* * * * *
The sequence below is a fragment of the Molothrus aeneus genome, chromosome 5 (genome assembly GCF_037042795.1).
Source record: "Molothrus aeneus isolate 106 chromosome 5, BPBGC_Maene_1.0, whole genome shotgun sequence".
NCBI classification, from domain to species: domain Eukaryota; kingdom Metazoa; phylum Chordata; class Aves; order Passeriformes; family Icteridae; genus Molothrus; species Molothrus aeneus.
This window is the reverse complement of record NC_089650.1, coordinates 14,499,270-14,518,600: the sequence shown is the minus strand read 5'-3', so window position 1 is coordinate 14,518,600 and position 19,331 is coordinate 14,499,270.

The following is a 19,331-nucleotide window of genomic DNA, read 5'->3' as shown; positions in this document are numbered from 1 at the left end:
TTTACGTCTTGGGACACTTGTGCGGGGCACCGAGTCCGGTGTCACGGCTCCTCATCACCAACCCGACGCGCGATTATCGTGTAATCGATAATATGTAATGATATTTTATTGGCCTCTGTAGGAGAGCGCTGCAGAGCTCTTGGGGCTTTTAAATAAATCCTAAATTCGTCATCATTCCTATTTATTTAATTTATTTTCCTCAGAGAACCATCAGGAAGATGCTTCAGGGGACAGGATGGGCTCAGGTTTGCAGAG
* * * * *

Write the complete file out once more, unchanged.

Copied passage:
The sequence below is a fragment of the Molothrus aeneus genome, chromosome 5 (genome assembly GCF_037042795.1).
Source record: "Molothrus aeneus isolate 106 chromosome 5, BPBGC_Maene_1.0, whole genome shotgun sequence".
NCBI classification, from domain to species: domain Eukaryota; kingdom Metazoa; phylum Chordata; class Aves; order Passeriformes; family Icteridae; genus Molothrus; species Molothrus aeneus.
This window is the reverse complement of record NC_089650.1, coordinates 14,499,270-14,518,600: the sequence shown is the minus strand read 5'-3', so window position 1 is coordinate 14,518,600 and position 19,331 is coordinate 14,499,270.

The following is a 19,331-nucleotide window of genomic DNA, read 5'->3' as shown; positions in this document are numbered from 1 at the left end:
TTTACGTCTTGGGACACTTGTGCGGGGCACCGAGTCCGGTGTCACGGCTCCTCATCACCAACCCGACGCGCGATTATCGTGTAATCGATAATATGTAATGATATTTTATTGGCCTCTGTAGGAGAGCGCTGCAGAGCTCTTGGGGCTTTTAAATAAATCCTAAATTCGTCATCATTCCTATTTATTTAATTTATTTTCCTCAGAGAACCATCAGGAAGATGCTTCAGGGGACAGGATGGGCTCAGGTTTGCAGAG